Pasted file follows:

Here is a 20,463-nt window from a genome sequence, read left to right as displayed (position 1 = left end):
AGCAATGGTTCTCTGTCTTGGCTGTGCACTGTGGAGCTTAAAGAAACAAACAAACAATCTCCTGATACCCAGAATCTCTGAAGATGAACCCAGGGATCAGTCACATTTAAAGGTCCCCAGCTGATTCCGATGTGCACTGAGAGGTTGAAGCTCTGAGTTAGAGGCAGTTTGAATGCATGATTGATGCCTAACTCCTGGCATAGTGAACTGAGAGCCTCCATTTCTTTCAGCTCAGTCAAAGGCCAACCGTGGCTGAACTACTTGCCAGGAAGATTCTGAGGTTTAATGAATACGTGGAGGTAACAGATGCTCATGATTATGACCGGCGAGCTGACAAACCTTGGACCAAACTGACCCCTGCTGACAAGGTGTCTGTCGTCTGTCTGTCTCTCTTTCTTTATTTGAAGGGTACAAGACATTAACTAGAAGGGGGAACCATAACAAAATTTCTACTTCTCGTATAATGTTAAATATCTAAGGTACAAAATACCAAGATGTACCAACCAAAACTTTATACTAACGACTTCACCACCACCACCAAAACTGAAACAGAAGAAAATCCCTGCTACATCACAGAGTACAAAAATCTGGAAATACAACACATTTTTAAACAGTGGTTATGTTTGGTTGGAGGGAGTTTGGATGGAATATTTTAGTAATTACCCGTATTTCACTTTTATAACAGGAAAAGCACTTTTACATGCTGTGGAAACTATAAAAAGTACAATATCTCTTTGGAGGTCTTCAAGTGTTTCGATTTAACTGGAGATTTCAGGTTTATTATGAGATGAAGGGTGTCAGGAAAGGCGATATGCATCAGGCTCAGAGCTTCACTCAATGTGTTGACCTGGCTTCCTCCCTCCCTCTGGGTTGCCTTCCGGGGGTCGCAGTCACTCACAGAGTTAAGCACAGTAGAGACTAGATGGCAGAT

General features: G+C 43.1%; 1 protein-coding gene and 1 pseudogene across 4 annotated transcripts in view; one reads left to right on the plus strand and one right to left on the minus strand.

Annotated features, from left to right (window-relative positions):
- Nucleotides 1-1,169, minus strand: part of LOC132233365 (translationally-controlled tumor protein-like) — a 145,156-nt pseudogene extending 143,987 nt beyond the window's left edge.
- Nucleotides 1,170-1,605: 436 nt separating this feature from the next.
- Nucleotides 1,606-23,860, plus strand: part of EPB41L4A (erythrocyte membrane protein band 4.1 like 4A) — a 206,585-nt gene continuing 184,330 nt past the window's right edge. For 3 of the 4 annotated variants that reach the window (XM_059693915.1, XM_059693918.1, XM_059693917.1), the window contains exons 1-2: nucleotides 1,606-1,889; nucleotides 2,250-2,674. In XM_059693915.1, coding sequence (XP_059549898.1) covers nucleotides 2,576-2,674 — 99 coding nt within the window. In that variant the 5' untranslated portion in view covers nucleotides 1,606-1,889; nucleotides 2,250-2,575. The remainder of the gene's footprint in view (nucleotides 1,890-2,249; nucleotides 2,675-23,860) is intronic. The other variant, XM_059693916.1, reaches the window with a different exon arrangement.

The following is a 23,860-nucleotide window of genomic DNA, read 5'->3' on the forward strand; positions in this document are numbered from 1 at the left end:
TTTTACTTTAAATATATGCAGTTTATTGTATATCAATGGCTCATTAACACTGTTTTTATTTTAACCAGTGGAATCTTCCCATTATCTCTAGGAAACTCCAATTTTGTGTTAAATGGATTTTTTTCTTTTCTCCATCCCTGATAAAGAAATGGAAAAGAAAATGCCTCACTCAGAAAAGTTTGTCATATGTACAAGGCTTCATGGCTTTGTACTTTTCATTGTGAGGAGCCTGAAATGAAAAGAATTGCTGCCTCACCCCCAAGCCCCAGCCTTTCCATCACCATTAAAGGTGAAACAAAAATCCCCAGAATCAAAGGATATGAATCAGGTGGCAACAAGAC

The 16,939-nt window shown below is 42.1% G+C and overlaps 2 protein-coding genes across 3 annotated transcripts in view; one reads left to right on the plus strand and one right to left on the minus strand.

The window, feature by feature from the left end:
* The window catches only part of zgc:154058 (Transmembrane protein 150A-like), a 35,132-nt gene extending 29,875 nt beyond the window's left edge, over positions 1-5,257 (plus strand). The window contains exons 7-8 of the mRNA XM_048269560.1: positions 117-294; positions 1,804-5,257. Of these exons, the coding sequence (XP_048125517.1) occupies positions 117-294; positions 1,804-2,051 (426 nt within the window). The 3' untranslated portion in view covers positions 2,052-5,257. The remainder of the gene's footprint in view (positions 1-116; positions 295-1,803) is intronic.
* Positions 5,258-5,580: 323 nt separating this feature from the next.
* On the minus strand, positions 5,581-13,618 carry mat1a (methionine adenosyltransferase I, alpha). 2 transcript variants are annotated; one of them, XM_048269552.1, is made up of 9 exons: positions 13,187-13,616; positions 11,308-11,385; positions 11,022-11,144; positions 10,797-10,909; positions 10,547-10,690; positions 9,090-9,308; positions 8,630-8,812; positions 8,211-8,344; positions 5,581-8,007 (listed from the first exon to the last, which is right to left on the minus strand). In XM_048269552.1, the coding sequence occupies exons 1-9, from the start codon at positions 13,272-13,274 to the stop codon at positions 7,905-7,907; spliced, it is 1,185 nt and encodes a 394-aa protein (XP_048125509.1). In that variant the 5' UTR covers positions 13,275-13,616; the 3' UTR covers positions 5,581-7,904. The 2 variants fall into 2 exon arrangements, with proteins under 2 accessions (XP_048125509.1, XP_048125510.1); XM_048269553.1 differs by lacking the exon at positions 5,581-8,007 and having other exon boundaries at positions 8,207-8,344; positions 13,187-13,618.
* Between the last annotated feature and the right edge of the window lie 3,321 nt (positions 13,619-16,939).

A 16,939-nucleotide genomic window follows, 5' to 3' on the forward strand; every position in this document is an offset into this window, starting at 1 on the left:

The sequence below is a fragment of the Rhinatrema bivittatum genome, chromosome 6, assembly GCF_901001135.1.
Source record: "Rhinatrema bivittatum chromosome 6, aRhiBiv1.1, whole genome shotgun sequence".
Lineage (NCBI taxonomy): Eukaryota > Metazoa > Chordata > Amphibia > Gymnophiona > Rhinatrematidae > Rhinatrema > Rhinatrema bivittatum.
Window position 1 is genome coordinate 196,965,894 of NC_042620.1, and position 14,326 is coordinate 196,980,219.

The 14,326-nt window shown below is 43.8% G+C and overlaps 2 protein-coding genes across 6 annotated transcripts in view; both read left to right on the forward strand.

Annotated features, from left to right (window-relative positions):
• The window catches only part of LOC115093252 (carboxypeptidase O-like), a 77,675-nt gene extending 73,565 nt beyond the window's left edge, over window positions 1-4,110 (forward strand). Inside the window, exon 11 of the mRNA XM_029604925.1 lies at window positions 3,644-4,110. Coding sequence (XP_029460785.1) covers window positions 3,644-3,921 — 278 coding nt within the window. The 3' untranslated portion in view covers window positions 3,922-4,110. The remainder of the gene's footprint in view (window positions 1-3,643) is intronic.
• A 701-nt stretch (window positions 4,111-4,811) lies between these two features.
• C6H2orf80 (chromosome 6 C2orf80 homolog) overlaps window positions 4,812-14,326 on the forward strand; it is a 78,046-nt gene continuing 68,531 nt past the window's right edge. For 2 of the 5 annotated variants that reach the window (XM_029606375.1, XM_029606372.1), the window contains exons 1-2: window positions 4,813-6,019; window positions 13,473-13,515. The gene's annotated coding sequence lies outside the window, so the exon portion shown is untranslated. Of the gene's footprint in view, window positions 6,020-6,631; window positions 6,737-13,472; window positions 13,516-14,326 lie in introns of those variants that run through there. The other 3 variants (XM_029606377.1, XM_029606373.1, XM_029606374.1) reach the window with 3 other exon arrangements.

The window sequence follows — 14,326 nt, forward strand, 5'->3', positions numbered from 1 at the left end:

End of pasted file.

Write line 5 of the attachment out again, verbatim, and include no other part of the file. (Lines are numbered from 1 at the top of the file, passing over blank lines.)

- Nucleotides 1-1,169, minus strand: part of LOC132233365 (translationally-controlled tumor protein-like) — a 145,156-nt pseudogene extending 143,987 nt beyond the window's left edge.